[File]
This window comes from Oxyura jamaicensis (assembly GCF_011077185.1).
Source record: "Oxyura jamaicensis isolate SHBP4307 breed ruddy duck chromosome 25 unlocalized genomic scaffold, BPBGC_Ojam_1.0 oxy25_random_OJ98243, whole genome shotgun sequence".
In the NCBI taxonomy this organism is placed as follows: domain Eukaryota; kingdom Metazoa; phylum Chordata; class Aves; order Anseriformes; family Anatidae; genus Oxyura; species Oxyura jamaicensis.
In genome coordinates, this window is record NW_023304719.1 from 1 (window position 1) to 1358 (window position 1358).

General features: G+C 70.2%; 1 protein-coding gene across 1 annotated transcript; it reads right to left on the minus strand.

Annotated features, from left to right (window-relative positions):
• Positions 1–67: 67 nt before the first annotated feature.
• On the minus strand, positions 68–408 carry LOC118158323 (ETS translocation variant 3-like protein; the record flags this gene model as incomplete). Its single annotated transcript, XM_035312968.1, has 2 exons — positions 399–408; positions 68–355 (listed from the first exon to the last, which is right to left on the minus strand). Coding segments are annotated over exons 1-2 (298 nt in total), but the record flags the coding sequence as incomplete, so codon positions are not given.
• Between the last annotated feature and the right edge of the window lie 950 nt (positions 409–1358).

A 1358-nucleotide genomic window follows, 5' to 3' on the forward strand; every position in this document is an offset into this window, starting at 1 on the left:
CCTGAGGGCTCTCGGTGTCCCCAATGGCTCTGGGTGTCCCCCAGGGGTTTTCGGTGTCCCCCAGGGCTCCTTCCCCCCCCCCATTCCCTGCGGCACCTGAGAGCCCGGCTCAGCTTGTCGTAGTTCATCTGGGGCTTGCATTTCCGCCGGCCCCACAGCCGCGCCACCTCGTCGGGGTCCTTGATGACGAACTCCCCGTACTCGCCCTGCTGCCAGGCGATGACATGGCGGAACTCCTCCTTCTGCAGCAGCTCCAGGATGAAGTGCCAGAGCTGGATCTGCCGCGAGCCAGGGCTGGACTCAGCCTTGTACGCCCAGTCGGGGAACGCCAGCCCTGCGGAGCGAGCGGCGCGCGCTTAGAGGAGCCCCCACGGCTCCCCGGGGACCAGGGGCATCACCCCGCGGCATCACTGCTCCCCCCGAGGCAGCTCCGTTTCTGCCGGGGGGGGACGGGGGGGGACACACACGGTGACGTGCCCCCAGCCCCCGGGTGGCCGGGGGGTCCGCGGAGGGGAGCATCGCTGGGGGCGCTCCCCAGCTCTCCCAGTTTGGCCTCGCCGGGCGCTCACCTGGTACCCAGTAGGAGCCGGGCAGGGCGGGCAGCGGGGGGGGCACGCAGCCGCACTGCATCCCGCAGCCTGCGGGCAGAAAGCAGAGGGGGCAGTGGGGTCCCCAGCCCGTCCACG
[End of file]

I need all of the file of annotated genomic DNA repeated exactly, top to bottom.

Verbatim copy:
This window comes from Oxyura jamaicensis (assembly GCF_011077185.1).
Source record: "Oxyura jamaicensis isolate SHBP4307 breed ruddy duck chromosome 25 unlocalized genomic scaffold, BPBGC_Ojam_1.0 oxy25_random_OJ98243, whole genome shotgun sequence".
In the NCBI taxonomy this organism is placed as follows: domain Eukaryota; kingdom Metazoa; phylum Chordata; class Aves; order Anseriformes; family Anatidae; genus Oxyura; species Oxyura jamaicensis.
In genome coordinates, this window is record NW_023304719.1 from 1 (window position 1) to 1358 (window position 1358).

General features: G+C 70.2%; 1 protein-coding gene across 1 annotated transcript; it reads right to left on the minus strand.

Annotated features, from left to right (window-relative positions):
• Positions 1–67: 67 nt before the first annotated feature.
• On the minus strand, positions 68–408 carry LOC118158323 (ETS translocation variant 3-like protein; the record flags this gene model as incomplete). Its single annotated transcript, XM_035312968.1, has 2 exons — positions 399–408; positions 68–355 (listed from the first exon to the last, which is right to left on the minus strand). Coding segments are annotated over exons 1-2 (298 nt in total), but the record flags the coding sequence as incomplete, so codon positions are not given.
• Between the last annotated feature and the right edge of the window lie 950 nt (positions 409–1358).

A 1358-nucleotide genomic window follows, 5' to 3' on the forward strand; every position in this document is an offset into this window, starting at 1 on the left:
CCTGAGGGCTCTCGGTGTCCCCAATGGCTCTGGGTGTCCCCCAGGGGTTTTCGGTGTCCCCCAGGGCTCCTTCCCCCCCCCCATTCCCTGCGGCACCTGAGAGCCCGGCTCAGCTTGTCGTAGTTCATCTGGGGCTTGCATTTCCGCCGGCCCCACAGCCGCGCCACCTCGTCGGGGTCCTTGATGACGAACTCCCCGTACTCGCCCTGCTGCCAGGCGATGACATGGCGGAACTCCTCCTTCTGCAGCAGCTCCAGGATGAAGTGCCAGAGCTGGATCTGCCGCGAGCCAGGGCTGGACTCAGCCTTGTACGCCCAGTCGGGGAACGCCAGCCCTGCGGAGCGAGCGGCGCGCGCTTAGAGGAGCCCCCACGGCTCCCCGGGGACCAGGGGCATCACCCCGCGGCATCACTGCTCCCCCCGAGGCAGCTCCGTTTCTGCCGGGGGGGGACGGGGGGGGACACACACGGTGACGTGCCCCCAGCCCCCGGGTGGCCGGGGGGTCCGCGGAGGGGAGCATCGCTGGGGGCGCTCCCCAGCTCTCCCAGTTTGGCCTCGCCGGGCGCTCACCTGGTACCCAGTAGGAGCCGGGCAGGGCGGGCAGCGGGGGGGGCACGCAGCCGCACTGCATCCCGCAGCCTGCGGGCAGAAAGCAGAGGGGGCAGTGGGGTCCCCAGCCCGTCCACG